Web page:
As expected, the Federal Reserve hiked its policy rate by 25 basis points to 4.50%-4.75%, slowing the rapid tightening campaign that ratcheted up its rate by 425 bps in 10 months.
It repeated its stance that ongoing increases in the target range will be appropriate in order to attain a stance of monetary policy that is sufficiently restrictive to return inflation to 2 percent over time, in an effort to convince financial markets that the Fed is intent on keeping rates high to bring down inflation.
The rate hike represents a reversion to what had been the central bank's usual increment of adjustment. Last year, stubbornly high inflation forced the policymakers to implement four straight meetings of 75-bp hikes. By raising rates, the Fed is aiming to reduce demand to bring it into better balance with supply.
"If inflation remains elevated, the terminal rates could end up going higher than current projections of 5.1%," said Seeking Alpha contributor Ahan Vashi. "The rate hike cycle is not done just yet, and with the Fed still pulling liquidity out of the markets, investors would be wise to remain vigilant."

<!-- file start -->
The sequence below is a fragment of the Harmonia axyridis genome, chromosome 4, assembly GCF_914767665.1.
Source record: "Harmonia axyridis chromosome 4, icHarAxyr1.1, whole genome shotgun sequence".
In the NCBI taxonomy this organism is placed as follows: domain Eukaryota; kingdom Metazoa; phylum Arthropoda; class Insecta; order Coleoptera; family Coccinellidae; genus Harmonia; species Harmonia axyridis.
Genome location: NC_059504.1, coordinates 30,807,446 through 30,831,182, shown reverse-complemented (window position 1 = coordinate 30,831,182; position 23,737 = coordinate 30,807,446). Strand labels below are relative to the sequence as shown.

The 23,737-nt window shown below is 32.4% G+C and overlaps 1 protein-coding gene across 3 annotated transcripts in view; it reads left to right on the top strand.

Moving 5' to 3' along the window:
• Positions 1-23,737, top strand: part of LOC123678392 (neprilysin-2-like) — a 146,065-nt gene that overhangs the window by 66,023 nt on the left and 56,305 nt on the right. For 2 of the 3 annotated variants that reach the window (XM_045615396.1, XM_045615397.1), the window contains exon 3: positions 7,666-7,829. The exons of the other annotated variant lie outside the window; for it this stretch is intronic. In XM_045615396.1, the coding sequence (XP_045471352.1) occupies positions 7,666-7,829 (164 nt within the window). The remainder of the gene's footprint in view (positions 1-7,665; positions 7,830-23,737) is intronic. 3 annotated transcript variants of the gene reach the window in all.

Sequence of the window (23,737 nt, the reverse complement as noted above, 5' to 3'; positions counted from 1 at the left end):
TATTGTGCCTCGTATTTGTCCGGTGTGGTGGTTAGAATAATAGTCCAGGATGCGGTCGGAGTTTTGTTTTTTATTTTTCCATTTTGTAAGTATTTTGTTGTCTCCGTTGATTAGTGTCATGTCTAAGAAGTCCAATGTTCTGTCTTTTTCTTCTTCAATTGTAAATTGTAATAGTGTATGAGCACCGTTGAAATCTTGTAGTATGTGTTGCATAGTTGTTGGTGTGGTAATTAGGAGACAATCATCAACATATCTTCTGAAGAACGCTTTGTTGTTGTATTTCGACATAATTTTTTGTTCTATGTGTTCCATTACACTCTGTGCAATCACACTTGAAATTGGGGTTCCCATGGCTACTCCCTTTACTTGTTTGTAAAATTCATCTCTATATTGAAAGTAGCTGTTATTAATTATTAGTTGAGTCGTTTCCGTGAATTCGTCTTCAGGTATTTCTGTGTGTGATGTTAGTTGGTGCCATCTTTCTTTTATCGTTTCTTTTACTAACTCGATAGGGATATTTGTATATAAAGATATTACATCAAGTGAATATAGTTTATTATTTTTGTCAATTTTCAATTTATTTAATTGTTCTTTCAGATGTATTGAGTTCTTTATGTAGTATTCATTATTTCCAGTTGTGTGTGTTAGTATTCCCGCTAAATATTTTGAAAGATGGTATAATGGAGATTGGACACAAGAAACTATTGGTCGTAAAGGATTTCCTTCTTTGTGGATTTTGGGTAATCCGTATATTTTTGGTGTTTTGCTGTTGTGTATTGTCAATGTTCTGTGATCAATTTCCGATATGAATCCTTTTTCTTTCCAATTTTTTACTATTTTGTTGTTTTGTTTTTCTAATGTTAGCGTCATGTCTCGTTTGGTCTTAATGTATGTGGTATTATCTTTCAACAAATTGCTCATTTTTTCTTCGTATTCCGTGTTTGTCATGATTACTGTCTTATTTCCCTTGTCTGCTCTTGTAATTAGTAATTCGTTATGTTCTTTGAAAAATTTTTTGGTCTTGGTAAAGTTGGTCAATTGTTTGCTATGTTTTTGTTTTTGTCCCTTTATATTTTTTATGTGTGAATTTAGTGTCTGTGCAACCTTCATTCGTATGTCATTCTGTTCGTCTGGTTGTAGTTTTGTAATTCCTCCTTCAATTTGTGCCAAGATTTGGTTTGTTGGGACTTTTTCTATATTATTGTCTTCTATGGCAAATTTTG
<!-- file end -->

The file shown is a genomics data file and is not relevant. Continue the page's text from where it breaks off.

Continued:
The 10-year Treasury yield sits at 3.48%, a hair higher than the 3.47% before the announcement. The Nasdaq has broken into positive territory, and the S&P 500 has pared its loss to -0.2%. The Dow is off 0.7%.
At the same time, the Federal Open Market Committee reaffirmed its longer-run goals and monetary policy strategy, a message to markets that it's not considering adjusting its inflation goal higher.
All voting members of the Federal Open Market Committee voted for the policy decision.
"Those hoping for a change to the 'ongoing increases' phrase are disappointed as the Fed is not ready yet to signal an imminent end to the hiking cycle," said Mohamed El-Erian, adviser to Allianz and president of Queens College, Cambridge University, via tweet.
In discussing the economic backdrop, the FOMC noted "modest growth in spending and production" and that "inflation has eased," but remains "elevated."
Overall, there was less language about crises facing the economy and it seems less pessimistic about the effect of Russia's war in the Ukraine on the U.S. economy, said University of Michigan economist Justin Wolfers via tweet.
Fed Chair Jerome Powell will hold his usual post-meeting press conference at 2:30 PM ET.
Earlier, U.S. job openings unexpectedly rose in December as the quits rate held steady.